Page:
This week in Fudging the Facts in the Azide Wars, my old colleague, psychiatrist Boudewijn Chabot wrote a prominent opinion piece in the Dutch newspaper NRC called 'I can't warn enough about Middel X'. Normally, I would welcome an opinion from a fellow activist, but not this week. Chabot's column ...
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November 8, 2020

Dying in Switzerland during COVID-19

This week’s news has concerned an anonymous 45 year old British woman (Ms Anon) who went public with her plight to die.

According to the media reports, her story went like this.

She had gone from working in a senior position in the NHS (National Health Service). But then got the diagnosis so many women dread: breast cancer.

With a terminal diagnosis, Ms Anon, was opting for Switzerland. A trip to Zurich, to Dignitas to be specific.

The media reports made 3-4 main points.

We applied the Exit Fact Checker to each of them to see where the truth lies!

  1. Right to die laws in the UK are archaic!  TRUE
  2. If she was going to go to Switzerland she had to go before lockdown POSSIBLY TRUE THEN BUT NOT TRUE NOW
  3. She got a personal exemption for travel from the Swiss Government FALSE
  4. She had to leave family behind FALSE

Let’s take each in turn.

UK Right to Die Laws are Archaic

The most recent attempts to change the law in the UK, concern the Assisted Dying Bills of Labor Lord Charlie Falconer (2014) and then MP for Wolverhampton South West, Rob Marris (2015).

The laws proposed were strict medical models.

Terminally ill, no dementia (or other mental illness), approved by 2 doctors. No Ifs & no buts.

Neither Bills produced a change in the law in the UK.

Leaving the UK in Lockdown for a VAD in Switzerland

Until the UK Health Secretary Matt Hancock clarified the status of travel for a VAD during the British lockdown, this point was perhaps not clear.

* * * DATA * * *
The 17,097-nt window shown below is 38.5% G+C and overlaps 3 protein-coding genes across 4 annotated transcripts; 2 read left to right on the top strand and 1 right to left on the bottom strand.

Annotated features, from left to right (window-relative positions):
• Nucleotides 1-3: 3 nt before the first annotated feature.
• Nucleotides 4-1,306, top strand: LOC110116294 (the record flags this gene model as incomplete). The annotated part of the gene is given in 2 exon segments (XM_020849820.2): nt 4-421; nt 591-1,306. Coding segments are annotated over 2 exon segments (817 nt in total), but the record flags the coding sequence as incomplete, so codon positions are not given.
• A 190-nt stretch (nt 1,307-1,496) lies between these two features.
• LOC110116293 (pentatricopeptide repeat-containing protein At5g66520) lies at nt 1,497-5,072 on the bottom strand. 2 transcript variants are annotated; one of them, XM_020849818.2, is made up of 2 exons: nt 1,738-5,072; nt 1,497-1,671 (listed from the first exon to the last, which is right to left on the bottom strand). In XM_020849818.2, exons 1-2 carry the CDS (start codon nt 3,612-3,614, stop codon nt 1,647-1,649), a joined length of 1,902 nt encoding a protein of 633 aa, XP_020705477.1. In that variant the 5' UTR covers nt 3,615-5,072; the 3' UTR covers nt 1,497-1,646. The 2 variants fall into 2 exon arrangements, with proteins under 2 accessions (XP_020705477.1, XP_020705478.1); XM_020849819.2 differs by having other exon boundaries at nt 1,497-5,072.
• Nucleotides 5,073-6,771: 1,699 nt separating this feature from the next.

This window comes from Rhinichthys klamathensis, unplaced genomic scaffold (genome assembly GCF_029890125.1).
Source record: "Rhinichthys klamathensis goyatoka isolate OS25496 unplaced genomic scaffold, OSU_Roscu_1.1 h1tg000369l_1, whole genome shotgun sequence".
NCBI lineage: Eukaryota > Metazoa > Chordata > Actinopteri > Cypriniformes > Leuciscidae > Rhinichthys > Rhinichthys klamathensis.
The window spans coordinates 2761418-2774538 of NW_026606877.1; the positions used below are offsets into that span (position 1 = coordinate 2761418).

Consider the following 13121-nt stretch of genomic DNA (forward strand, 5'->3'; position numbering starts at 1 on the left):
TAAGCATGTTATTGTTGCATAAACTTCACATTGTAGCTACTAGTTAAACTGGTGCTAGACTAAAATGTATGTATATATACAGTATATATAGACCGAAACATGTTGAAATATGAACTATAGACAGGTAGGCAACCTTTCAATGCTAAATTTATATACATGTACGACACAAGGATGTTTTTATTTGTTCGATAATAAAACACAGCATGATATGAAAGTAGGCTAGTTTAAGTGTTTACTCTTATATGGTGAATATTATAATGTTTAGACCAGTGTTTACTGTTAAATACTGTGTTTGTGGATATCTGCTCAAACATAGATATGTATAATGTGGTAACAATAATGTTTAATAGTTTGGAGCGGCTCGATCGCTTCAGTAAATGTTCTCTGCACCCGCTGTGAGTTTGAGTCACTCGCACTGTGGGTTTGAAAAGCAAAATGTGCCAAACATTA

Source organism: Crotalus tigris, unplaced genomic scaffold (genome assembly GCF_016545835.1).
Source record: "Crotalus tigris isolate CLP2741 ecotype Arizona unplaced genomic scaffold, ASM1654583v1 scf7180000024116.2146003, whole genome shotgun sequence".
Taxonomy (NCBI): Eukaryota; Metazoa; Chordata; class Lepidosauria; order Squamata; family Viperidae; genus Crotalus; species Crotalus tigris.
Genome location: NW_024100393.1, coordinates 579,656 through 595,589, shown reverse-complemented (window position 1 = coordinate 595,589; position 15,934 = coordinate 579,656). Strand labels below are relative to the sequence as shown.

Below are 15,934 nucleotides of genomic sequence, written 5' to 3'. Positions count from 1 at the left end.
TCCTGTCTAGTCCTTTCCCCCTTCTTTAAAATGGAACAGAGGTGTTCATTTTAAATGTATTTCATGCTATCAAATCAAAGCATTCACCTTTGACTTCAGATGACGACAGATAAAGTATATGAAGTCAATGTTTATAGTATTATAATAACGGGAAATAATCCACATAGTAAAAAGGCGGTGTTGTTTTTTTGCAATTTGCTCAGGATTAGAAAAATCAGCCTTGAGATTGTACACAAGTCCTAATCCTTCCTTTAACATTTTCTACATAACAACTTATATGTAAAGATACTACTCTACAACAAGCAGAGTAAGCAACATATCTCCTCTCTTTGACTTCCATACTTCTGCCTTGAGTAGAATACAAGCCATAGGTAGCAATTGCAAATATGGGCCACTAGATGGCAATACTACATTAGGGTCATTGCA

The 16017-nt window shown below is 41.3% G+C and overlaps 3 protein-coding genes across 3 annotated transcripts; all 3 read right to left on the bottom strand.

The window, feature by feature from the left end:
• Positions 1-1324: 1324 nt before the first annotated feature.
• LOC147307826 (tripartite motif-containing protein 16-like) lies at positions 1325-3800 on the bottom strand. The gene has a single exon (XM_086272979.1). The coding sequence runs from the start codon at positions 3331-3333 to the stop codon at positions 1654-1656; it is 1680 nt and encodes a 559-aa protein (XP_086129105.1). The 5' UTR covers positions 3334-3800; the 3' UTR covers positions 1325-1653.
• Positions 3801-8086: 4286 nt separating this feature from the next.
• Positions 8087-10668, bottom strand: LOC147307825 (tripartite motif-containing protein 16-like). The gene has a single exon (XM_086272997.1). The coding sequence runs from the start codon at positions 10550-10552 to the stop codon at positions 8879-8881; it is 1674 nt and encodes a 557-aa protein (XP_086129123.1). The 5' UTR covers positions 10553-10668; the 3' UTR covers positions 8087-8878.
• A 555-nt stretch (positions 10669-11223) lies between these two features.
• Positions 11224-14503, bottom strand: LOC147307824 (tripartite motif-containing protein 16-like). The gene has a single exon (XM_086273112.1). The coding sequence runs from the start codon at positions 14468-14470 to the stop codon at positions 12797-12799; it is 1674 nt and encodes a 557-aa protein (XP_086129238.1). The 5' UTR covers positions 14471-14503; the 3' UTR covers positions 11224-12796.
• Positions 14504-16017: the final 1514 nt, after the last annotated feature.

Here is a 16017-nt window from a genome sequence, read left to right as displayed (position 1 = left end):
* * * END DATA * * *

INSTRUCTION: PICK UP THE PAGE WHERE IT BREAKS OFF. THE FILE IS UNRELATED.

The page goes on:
It is now obvious that a one-way trip to Switzerland for an assisted suicide constitutes a ‘reasonable excuse’ for leaving home.

Personal Exemptions to Enter Switzerland

During the pandemic, groups such as Pegasos Swiss Association have been operating quietly and consistently, working with the Swiss Authorities to allow clients into the country for the purpose of a Voluntary Assisted Death.

Pegasos has achieved this streamlined operation via their quiet professionalism, and in the context of their excellent relations with the Swiss Government.

Pegasos has never needed to enter into their own fanfare. They have no need for sensational headlines, believing instead that quietly-but-surely is the best way to conduct their VAD service at this time of great need.

So-called ‘Personal Exemptions’ have never been required if the person coming to Switzerland is a member of a well-administered, professional organisation such as Pegasos Swiss Association.

Leaving Family Behind

Throughout the COVID-19 pandemic, Pegasos Swiss Association has continued to welcome the family and loved ones of the person receiving the VAD at their clinic outside of Basel.

No one has needed to leave their family behind, just because of COVID-19

The Swiss Government recognises that a person coming to their country for a VAD should be supported by those they love. This is the only compassionate thing to do.

It is nothing short of misleading to suggest that a person must have a VAD alone in Switzerland. The experience of Pegasos shows that this is simply not the case.

In Conclusion

This blog post has been written to provide correct, factual reporting on the current state of play of dying in Switzerland.

While it is to be expected that the media can get important points wrong, the type of scare-mongering put out by Dying with Dignity UK, a lobby group who should know better, is both disappointing and destructive.